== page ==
Agents of Edgewatch Player's Guide: A Review

Hey howdy folks, it’s time for another PAIZO REVIEW! We’ve got a bevy of new products ready to see their minute in the spotlight, and it’s up to us to give it to them. Let’s start things off with the Agents of Edgewatch Player’s Guide!


This whole family of related products is gonna have a huge elephant in the room, so let’s take it head on: this is the Player’s Guide to what, as I call it, “Being A Cop Is Good and Fun” Adventure Path. Given what’s going on in the world today, this topic is problematic at best.

Let’s take a gander at what the Agents of Edgewatch Adventure Path seems to be, based on what we see in the Player’s Guide. A group of agents, presumably from the disparate agencies described below, are pulled together to roam around a city and…combat crime? while wearing…certainly SOME kind of identification, surely, shortly before an event of incredible importance to the city. Suffice to say, there are some uncomfortable parallels there to what is going on in the world right now.

In recognition of these current events, Paizo included a content warning at the beginning—something normally reserved for horror adventures. On the one hand, it’s good that Paizo at least addresses the very thorny issues into which the AP is delving. There’s direction to discuss the themes of the AP with the table so that enthusiastic consent can be had for the party going forward. On the other, anyone who has concerns about abuse of authority isn’t merely “uncomfortable” or “upset” by current events. It’s all capped off by a “if you don’t like it, don’t play it!” Which, yes, is technically true, you don’t have to play ANY of these—but isn’t Paizo in the business of writing adventures for everyone to play?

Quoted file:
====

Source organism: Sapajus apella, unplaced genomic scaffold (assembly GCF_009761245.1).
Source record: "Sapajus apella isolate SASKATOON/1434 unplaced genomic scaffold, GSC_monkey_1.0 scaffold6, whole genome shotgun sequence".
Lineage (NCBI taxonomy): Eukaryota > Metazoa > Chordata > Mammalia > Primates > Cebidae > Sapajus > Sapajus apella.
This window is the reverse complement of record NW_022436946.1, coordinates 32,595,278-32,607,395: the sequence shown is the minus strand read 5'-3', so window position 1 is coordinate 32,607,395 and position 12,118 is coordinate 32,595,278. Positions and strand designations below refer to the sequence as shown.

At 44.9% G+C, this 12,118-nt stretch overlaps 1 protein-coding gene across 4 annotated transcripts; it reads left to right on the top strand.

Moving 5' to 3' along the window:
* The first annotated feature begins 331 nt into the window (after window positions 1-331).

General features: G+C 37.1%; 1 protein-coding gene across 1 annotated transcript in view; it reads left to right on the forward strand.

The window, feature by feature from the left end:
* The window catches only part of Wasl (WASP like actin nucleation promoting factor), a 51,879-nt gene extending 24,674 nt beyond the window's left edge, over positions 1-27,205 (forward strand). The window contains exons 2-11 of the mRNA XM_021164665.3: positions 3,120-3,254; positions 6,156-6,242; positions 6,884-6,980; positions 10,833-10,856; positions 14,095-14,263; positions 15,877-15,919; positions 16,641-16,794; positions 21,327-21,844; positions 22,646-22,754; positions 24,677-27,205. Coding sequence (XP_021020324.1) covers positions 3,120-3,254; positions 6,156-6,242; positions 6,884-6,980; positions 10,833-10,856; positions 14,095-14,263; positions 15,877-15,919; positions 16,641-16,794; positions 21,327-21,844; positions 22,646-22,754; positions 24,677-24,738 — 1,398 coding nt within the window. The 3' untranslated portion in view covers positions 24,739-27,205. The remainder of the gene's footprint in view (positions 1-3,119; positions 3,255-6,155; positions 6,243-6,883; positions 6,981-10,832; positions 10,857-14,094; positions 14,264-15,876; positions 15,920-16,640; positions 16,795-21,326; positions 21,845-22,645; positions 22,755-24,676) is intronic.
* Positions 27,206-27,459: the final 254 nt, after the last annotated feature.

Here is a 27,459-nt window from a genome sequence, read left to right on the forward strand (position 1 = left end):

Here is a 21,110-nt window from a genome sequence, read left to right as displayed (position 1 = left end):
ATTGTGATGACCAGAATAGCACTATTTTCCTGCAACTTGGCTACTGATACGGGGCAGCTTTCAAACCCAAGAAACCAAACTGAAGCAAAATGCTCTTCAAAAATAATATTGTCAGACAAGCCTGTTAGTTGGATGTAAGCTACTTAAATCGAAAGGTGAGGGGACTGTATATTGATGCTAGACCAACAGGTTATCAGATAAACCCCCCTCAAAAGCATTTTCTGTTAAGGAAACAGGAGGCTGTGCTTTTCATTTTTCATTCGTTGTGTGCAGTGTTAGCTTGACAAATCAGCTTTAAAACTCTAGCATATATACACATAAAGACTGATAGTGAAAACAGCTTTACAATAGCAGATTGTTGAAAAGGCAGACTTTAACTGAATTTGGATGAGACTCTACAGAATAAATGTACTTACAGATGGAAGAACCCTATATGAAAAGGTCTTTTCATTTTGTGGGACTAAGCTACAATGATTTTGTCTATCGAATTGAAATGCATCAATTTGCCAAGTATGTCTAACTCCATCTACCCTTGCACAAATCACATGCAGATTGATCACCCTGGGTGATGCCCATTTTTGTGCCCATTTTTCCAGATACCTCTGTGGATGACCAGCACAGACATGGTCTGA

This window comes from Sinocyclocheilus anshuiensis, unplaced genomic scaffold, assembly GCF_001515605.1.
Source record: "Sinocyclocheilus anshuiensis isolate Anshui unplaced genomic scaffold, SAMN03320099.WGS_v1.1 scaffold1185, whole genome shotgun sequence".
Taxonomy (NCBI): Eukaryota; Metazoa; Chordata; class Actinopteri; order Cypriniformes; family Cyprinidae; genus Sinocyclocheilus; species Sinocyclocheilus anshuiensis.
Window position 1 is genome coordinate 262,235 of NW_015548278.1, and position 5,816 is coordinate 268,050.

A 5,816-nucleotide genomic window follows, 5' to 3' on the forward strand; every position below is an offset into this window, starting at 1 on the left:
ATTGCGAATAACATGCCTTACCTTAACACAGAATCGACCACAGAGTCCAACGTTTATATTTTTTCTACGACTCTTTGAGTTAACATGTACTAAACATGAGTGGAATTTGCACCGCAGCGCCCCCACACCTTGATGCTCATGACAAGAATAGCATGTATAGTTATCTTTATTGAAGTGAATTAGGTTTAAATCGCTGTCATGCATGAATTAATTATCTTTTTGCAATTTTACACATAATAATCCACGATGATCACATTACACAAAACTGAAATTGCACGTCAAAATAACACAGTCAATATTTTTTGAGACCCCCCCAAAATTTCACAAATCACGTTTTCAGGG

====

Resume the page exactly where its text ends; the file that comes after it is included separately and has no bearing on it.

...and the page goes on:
You might be thinking, “Sure, but what about the game, man? What’s actually in the Player’s Guide?” More bad news on this front—because Paizo is trying to walk back the “play a cop” nature of this AP, if a group wants to participate in this adventure without the law enforcement angle, the GM has to rewrite functionally the entire adventure. Major NPCs have to be renamed and given new motivations and connections. Fundamental plot hooks have to be swapped out, and even basic assumptions about character interactions are undone. It’s also worth noting that the sidebar that insists PCs are only doing nonlethal damage during their combat encounters contradicts itself later with a reassurance that some creatures can only be dealt with by law enforcement (the players) with lethal force. Yikes.

Getting deeper into the main content of the Player’s Guide, we get another show of good intentions early in the character creation guidelines. The Guide is explicit that characters in this AP should be “agents of justice” and “protecting the public”, not someone who abuses power. In addition, this section is equally explicit in forbidding evil characters—you can’t protect the public if you only care about yourself, after all.